Carbohydrates form the major source of energy in Indian diets. The quantity and quality of dietary carbohydrates are important as carbohydrates with high glycaemic index (GI) and glycaemic load (GL) have been found to be associated with the risk of non-communicable diseases12. Indian culinary preparations are diverse region specific with unique carbohydrate profile and glycaemic properties. In addition, carbohydrate constituents in different foods may undergo modification/transformation during processing/food preparation, all of which could synergistically determine post-meal glycaemic response to the food3.
Physiologically, dietary carbohydrates are broadly classified as available (glycaemic carbohydrates, which are metabolizable and raise the blood glucose upon consumption) and unavailable carbohydrates (which are not digested and may get fermented in the colon). Most of the dietary fibres and resistant starch (RS) are unavailable carbohydrates4. The glycaemic property (carbohydrate quality) of a food is assessed by the GI, a relative ranking system, which classifies carbohydrate-containing foods based on their ability to raise blood glucose levels upon ingestion as against reference food (glucose). This GI system has been recommended for making healthier carbohydrate food choices by the Food and Agriculture Organization (FAO)45. Glycaemic response of foods is dependent on a multitude of factors such as food form, composition (nature and content of carbohydrates, presence of RS, dietary fibre, protein and fat), method of preparation and processing3, and is unique for each food. RS, presents in some of the foods or formed during processing, is resistant to digestion by digestive enzymes and may help in reducing the glycaemic response and glycaemic load (GL) of diets and also in improving insulin sensitivity6.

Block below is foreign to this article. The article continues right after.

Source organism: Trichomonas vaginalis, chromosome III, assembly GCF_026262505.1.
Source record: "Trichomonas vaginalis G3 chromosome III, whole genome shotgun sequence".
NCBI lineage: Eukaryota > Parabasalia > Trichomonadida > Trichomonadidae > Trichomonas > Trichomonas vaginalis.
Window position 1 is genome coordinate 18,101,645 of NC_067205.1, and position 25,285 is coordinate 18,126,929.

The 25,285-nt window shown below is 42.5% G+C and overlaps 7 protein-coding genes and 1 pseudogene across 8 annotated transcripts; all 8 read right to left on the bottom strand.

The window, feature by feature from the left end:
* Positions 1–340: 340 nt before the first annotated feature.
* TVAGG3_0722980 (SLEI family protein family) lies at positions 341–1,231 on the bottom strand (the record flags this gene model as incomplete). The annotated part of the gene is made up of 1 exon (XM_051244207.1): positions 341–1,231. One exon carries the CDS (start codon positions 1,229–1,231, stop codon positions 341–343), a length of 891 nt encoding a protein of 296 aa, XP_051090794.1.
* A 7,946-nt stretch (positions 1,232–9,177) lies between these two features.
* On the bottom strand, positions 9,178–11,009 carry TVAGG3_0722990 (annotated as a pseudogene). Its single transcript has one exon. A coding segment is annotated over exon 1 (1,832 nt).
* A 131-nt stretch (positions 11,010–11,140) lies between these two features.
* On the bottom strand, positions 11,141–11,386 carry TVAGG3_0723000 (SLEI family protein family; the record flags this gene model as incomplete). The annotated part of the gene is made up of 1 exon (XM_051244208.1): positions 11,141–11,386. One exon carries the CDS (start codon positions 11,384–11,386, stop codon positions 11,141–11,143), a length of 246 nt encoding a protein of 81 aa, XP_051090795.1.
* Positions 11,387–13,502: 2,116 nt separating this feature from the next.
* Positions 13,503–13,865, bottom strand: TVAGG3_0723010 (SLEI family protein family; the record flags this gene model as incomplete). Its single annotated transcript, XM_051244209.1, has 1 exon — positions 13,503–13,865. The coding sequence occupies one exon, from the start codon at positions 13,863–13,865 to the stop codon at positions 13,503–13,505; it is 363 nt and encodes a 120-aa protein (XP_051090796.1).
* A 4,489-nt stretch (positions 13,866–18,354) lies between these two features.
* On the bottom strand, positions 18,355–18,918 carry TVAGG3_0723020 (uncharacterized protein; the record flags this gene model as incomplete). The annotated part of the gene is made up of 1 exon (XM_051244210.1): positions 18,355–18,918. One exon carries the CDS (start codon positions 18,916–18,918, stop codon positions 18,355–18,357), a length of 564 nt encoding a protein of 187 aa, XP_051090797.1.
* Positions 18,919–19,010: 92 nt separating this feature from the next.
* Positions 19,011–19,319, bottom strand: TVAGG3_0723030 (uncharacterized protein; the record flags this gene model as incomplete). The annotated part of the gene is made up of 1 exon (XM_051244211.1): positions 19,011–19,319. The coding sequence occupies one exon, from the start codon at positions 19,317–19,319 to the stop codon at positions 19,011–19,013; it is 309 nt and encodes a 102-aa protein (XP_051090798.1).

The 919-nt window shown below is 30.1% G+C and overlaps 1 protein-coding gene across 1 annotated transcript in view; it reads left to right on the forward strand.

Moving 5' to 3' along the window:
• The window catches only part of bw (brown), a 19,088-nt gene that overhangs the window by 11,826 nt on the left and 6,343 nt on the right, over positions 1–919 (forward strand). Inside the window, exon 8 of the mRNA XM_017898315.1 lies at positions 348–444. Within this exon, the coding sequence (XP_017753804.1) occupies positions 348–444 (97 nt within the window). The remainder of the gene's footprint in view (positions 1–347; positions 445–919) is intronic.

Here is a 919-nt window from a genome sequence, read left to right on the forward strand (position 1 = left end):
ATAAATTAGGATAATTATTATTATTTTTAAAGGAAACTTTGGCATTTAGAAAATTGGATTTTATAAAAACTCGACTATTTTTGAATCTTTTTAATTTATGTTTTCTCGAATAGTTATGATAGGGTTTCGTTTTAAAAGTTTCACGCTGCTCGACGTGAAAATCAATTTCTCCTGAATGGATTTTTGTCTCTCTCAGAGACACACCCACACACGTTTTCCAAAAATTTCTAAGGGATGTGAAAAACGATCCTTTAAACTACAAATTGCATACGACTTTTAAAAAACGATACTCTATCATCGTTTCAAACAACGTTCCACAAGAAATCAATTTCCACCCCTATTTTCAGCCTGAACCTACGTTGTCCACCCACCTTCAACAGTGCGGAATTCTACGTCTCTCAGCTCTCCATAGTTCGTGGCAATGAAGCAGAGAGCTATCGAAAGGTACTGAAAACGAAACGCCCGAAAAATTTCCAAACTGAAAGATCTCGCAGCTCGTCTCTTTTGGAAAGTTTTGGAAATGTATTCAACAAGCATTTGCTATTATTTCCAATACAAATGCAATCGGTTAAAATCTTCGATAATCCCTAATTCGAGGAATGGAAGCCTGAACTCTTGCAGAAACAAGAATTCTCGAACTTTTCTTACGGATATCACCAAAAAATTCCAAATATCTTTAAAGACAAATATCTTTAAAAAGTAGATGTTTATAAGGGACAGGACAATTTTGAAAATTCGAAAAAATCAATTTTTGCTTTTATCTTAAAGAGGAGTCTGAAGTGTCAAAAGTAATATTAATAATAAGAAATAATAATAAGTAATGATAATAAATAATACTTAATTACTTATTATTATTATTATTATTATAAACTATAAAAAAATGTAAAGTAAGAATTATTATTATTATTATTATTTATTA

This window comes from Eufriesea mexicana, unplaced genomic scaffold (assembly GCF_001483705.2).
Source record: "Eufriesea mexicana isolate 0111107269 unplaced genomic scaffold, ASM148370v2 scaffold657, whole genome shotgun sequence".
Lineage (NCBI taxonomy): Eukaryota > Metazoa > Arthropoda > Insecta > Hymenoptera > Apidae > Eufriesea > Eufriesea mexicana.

The prevalence rates of diabetes are alarmingly high in Asian Indians. Almost 7.3 per cent of the Indian adult population is affected with diabetes and 10.3 per cent can be classified as having pre-diabetes7. This is partly linked to faulty dietary patterns in Asian Indian diets8, which may mediate type 2 diabetes (T2D) through insulin resistance and beta cell exhaustion. Foods with lower GI are recommended for Asian Indians9. It is necessary to understand the carbohydrate profile and GI of commonly consumed foods to make judicious food choices. Although there are some studies on the GI of Indian foods10, it is difficult to draw conclusions from these owing to the variable methodologies adopted, and many of the studies report GI based on in vitro methods, which may not be a precise indicator of the GI determined through in vivo methods. In addition, there is no information on the carbohydrate profile of cooked/processed Indian foods in the National Food Composition Table. Thus, this study was conducted to analyse the carbohydrate profile of different commonly consumed traditional Indian food preparations by standard chemical analytic methods and to further determine the GI using internationally validated protocols41213.